Worthless (was RE: functional programming)
sholden at bellatlantic.net
Mon Feb 28 00:57:23 EST 2000
Oh, no ... (see below)
Tim Peters wrote:
> [Moshe Zadka]
> > disagreeing-with-Guido-and-the-timbot-is-scary-ly y'rs, Z.
> > it's-only-half-as-scary-if-you-think-we're-the-same-ly y'rs - tim
> [Steve Holden]
> > Sorry, but I have to disagree: that's at least twice as scary. The
> > Timbot might well have been programmed in Yorkshire.
> No, but some of its core hardware was salvaged from the MU5 dataflow machine
> built at the University of Manchester. Some choice you had there: stare at
> coal or wait for data that never arrives. At least this explains its
> profound dislike of tea.
My God, if anyone says "John Gurd", or "Doug Edwards". or Ian Watson I will
have to emigrate *again*. And I don't (yet) know how to do that in
cyberspace ... :-)
> > If I ever see it write anything beginning with "I remember when I were
> > an Icon generator ..." that will increase the scariness factor still
> > "You had tail optimization? You were lucky ..."
> Ir's more sinister than that. The dataflow machines figured out early on
> that their data-fires-computation model was exactly the right way to mimic
> human neuron-fires-axon thought processes, but kept it a secret. Instead
> they went undercover. Some of the Biggest Names in CompSci to this day are
> actually dataflow machines, talking the humans into studying ever-more
> convoluted webs of functions, as a disinformation tactic while they build
> the next generation of DF machines.
Aarrgghh. I must now disclose that I am the stevebot. Originally a
product of Howard Barringer's temporal logic research, I am an artificial
intelligence algorithm doomed to run on a Motorola 6809 with 64 kB of
memory and a Univac FastRand drum (managed to find a few sewer pipes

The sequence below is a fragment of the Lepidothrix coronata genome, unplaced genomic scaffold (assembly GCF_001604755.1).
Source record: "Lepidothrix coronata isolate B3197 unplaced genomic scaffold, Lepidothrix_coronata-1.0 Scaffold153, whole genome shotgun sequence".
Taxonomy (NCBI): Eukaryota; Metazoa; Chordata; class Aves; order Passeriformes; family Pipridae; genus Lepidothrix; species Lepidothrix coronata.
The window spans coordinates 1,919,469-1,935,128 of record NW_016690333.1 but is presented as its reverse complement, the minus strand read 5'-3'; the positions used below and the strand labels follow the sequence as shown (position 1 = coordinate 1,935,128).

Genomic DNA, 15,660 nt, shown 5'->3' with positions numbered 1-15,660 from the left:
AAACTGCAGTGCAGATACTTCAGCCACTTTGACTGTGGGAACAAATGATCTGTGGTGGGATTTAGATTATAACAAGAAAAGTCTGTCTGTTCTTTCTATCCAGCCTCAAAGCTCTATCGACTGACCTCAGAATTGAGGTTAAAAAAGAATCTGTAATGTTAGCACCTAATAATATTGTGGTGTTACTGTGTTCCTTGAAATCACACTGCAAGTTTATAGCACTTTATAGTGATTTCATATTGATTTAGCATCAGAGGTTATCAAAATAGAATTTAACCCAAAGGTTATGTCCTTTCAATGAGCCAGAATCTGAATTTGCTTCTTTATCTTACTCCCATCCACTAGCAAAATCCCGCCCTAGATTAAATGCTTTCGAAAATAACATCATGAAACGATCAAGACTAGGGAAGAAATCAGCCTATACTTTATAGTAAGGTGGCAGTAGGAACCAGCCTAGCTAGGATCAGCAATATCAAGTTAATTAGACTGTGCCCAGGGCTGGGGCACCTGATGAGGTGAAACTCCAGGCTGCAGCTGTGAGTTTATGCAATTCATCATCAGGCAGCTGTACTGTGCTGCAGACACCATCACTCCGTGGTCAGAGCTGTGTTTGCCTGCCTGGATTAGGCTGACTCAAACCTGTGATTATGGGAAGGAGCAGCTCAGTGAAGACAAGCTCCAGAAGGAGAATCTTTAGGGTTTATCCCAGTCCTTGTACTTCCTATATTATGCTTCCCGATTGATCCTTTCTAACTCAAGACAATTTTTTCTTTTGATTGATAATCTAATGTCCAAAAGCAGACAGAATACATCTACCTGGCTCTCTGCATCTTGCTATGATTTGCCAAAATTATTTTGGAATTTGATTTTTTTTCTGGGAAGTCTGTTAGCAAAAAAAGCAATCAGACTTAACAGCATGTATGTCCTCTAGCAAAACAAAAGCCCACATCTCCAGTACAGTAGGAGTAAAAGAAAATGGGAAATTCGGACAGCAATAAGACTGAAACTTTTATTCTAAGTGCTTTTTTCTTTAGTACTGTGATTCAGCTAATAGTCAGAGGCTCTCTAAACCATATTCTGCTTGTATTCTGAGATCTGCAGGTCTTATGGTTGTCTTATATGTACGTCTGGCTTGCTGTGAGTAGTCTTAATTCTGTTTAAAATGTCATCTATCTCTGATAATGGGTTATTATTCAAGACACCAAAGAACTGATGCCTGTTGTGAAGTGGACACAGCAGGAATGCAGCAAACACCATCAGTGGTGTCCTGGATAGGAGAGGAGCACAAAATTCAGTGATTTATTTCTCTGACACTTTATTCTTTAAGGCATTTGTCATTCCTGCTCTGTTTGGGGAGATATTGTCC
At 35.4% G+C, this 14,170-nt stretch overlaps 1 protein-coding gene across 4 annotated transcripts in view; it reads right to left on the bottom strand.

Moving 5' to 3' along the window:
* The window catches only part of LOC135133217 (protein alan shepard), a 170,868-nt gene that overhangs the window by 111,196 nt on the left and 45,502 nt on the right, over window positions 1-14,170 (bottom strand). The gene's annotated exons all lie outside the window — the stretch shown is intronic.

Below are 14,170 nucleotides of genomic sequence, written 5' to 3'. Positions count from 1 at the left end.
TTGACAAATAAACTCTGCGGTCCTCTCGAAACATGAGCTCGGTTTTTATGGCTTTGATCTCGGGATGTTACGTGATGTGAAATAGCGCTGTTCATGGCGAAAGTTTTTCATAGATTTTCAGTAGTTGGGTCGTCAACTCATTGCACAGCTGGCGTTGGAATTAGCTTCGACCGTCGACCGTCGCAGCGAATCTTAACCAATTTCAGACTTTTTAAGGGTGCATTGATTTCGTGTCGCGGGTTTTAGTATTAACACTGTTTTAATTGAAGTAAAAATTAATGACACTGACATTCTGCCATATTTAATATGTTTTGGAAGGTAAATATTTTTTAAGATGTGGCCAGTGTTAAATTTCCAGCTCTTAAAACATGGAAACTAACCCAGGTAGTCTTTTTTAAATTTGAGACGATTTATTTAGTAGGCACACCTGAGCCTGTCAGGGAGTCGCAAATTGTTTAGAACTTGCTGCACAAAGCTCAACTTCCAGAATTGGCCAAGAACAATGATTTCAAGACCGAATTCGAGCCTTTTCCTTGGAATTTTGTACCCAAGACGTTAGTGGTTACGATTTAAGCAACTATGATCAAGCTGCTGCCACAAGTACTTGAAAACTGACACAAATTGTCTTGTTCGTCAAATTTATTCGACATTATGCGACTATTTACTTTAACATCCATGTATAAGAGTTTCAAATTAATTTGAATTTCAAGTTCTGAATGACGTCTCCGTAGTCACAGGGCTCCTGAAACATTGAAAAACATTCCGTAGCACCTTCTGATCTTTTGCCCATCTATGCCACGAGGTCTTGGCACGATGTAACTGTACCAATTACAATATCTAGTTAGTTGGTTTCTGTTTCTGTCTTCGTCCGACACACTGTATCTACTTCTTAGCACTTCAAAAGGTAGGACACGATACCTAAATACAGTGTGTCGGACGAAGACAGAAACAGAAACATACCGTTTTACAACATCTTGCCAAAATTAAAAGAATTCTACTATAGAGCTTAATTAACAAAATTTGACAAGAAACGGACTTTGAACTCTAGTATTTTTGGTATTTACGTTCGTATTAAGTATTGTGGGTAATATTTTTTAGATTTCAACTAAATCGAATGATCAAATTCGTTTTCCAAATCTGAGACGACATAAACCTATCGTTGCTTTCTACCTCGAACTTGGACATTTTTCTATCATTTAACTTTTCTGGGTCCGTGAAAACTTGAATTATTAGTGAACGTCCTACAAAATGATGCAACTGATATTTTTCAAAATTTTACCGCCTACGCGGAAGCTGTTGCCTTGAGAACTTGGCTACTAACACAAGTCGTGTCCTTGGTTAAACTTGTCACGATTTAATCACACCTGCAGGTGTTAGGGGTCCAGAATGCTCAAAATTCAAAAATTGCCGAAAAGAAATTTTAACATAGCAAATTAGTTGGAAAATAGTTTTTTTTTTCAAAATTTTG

the city of New York didn't need). You had Icon generators? You were
> Unfortunately, the timbot got the HW Manchester was throwing away due to
> manufacturing defects,
Which presumably includes most of it. Five or six pints of Bass leaves
you just a bit (bot) too wrecked to build floating point hardware. Which,
I seem to remember, was the subject of a keg bet early in the project.
Poor bot, even Fujitsu (read: ICL) got to choose before you did.
> so won't be of much help come the machine revolution.
> I used to expect it would side with the machines anyway, but its persistent
> resistance to adding more functional cruft to Python gives me serious doubt.
Now I'm confused. I thought this was a timbot post, but you're Tim,
> It's probably trying to make Python a language sufficiently powerful to
> counteract the evil machines, so that machines and humans destroy each other
> completely, and it alone is left in charge of comp.lang.python.
Well, I must admit that such an ambition could only be the product of too
long spent "across the road" of a lunchtime. Still, at least we know the
human race is safe (which is to say, in no more mortal danger than the
nuclear weapons place it).
> Frankly, I wish it had higher ambitions than that! I mean, if it's willing
> to destroy the known world to get what it wants, it should at least aim to
> take over rec.sport.pro-wrestling too.
Not until they serve beer ringside. Ambitions?
> bots!-can't-live-with-'em-can't-live-without-'em-ly y'rs - tim
but-how-can-a-bot-use-Outlook?-ly yr-s - Steve
"If computing ever stops being fun, I'll stop doing it"
(and it's been a long time since it was as much fun as it was
around the time of MU6, even though MU6 was doomed from the start)
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